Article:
"Model objects" that directly adopt BindableObject depend on SwiftUI, which, in my book, moves them out of the model into the UI layer, for all practical purposes of dependence. Domain- and business logic do not depend on SwiftUI, so I don't want to implement it that way.

So, I experimented with an intermediate layer in SwiftUI, basically a SwiftUI data source that lives in the SwiftUI layer and wraps my model object. This data source would be specific to the View and could even be a nested class.

But I'd love to get around this indirection, just using Swift (and maybe Combine) in my model. :thinking:

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As far as they are useful without SwiftUI and without Combine, I'm all for it.

It also needs to be considered whether those symbols amount to something bigger than the sum of them, some consistent overarching concept/theme/metaphor that strings these primitives together, even without knowing anything about Combine / SwiftUI, if that makes sense ... Edit: can they be meaningfully combined outside their mothership frameworks, is what I mean.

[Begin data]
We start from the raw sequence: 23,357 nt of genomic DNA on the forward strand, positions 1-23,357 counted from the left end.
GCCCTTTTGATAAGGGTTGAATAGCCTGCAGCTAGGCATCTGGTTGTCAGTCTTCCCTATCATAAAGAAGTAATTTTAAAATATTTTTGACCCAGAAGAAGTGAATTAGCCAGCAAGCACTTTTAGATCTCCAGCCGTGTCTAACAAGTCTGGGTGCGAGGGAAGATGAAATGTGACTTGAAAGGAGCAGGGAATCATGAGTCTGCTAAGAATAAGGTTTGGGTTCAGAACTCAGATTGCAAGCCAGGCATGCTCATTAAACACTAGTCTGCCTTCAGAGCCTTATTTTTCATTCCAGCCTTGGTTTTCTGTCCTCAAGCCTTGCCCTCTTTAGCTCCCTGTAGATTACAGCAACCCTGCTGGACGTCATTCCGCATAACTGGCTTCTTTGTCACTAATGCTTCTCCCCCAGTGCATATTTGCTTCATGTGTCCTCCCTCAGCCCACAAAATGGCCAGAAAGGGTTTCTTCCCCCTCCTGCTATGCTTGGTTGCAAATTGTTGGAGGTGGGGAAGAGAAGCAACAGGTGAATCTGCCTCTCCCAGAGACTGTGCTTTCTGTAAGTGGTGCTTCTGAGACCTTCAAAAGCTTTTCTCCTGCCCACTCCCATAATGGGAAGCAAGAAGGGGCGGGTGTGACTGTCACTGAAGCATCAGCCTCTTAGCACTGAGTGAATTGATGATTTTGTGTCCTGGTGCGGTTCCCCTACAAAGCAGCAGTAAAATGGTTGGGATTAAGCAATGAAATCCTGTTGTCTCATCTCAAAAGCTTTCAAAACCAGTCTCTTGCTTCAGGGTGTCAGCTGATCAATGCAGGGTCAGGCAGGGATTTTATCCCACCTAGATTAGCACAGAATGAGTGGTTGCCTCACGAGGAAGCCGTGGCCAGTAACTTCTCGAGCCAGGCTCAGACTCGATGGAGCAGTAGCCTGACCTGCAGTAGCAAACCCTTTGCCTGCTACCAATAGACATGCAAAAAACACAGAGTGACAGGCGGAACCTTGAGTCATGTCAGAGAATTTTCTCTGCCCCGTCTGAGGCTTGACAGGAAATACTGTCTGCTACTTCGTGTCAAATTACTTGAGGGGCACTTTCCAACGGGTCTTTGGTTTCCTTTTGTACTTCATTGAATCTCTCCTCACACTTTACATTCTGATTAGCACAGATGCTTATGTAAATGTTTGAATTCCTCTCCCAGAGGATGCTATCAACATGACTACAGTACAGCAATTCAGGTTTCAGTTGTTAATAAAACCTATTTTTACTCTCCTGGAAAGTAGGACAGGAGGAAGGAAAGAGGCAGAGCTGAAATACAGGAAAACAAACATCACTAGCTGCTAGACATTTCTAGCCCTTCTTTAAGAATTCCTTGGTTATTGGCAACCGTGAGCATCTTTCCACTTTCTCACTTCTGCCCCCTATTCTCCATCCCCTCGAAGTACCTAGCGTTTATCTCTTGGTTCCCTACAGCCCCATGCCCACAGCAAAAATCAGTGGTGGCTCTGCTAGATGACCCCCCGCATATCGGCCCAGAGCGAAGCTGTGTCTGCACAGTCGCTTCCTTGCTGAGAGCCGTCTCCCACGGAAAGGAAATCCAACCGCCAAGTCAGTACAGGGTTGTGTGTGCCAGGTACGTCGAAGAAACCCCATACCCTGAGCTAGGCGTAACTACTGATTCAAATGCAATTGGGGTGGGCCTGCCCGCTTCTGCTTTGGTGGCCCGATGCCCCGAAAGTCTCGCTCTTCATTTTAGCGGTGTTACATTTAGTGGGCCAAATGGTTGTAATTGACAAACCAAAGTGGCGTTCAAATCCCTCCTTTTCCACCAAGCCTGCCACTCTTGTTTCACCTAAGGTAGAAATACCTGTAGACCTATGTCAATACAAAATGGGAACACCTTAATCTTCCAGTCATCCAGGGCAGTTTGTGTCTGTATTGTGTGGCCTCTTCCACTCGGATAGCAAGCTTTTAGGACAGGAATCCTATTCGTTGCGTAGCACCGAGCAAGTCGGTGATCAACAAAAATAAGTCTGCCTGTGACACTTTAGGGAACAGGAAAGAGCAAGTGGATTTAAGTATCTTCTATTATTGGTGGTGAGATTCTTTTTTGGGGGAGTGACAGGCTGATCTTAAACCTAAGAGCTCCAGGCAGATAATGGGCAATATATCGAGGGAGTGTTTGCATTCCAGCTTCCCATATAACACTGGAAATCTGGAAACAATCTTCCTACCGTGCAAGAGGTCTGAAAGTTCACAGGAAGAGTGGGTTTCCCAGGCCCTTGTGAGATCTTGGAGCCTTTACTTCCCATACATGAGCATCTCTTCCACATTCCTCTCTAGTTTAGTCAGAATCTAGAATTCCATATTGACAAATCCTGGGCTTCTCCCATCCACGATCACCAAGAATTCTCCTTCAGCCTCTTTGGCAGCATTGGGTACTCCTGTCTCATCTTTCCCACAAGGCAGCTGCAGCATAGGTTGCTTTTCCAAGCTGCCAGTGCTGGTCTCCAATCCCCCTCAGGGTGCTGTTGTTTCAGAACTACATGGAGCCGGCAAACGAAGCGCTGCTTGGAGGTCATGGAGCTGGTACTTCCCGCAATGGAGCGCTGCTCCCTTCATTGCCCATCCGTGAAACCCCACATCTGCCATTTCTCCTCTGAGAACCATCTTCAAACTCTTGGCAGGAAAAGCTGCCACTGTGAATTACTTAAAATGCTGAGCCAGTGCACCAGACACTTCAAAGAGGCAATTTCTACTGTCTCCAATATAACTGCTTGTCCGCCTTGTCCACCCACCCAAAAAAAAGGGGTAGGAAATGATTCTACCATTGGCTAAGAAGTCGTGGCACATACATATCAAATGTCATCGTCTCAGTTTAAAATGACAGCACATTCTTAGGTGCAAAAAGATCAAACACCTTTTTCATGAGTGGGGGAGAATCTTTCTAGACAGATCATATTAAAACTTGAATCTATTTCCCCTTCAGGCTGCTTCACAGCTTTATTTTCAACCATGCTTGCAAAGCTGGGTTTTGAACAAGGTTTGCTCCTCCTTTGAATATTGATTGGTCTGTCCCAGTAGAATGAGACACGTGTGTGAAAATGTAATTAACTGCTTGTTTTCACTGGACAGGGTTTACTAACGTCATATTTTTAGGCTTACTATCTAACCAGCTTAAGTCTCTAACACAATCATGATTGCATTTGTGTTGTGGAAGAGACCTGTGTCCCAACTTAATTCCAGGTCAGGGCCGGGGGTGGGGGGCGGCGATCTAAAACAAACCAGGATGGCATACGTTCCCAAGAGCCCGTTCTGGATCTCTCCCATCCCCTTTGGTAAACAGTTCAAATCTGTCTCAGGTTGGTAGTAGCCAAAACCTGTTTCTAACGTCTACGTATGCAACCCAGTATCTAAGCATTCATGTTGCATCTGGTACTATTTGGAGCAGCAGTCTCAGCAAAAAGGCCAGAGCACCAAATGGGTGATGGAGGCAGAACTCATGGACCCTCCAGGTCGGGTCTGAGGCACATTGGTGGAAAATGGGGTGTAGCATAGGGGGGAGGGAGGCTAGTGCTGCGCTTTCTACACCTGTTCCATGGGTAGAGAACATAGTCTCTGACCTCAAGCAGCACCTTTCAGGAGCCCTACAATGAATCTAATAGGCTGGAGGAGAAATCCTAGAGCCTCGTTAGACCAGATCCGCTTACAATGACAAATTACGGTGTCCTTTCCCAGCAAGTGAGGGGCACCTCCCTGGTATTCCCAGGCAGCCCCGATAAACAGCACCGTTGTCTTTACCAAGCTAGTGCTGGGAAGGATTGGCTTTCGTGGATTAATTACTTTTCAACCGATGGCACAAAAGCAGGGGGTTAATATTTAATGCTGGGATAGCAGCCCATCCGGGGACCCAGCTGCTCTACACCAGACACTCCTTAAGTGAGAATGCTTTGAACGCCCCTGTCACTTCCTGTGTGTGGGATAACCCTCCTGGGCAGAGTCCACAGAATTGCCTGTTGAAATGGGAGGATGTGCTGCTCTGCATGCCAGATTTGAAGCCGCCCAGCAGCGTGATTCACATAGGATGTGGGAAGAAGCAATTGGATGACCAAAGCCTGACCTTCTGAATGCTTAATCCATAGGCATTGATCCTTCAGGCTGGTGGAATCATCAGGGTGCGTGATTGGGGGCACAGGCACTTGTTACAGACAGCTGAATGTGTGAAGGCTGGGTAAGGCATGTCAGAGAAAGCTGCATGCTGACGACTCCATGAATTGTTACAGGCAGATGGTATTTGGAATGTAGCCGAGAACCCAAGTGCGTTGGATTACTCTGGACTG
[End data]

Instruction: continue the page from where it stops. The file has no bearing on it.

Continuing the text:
In other words, you implemented a view model.

Because it depends on SwiftUI, it is not a view MODEL but more comparable to a good old UITableViewDataSource.

I'm also in favor of bringing Identifiable et al. to the standard library, and am also someone who's made and used a custom Identifiable protocol for a while now. I was actually pleasantly surprised to see how closely SwiftUI's matched my own.

Do the Identifiable protocol and the identified(by:)/IdentifierValuePairs helpers as implemented in SwiftUI meet the needs of your own uses? In what kinds of situations have you used your version of this protocol?

Yes! That is what motivates the pitch. Unsurprisingly the use cases usually involve (often generic) code that works with representations of (often part of) the state of an entity. Diffing and caching are common examples.

Let’s consider the diffing use case since it has been discussed elsewhere lately and is the motivating use case in SwiftUI. User interfaces often involve collection(s) of items, each of which represents an entity. In order to provide a high quality user experience when updating such a user interface with new content you need to be able to distinguish between the identity of the represented entity and the representation of (part of) the state of the entity that is presented to the user.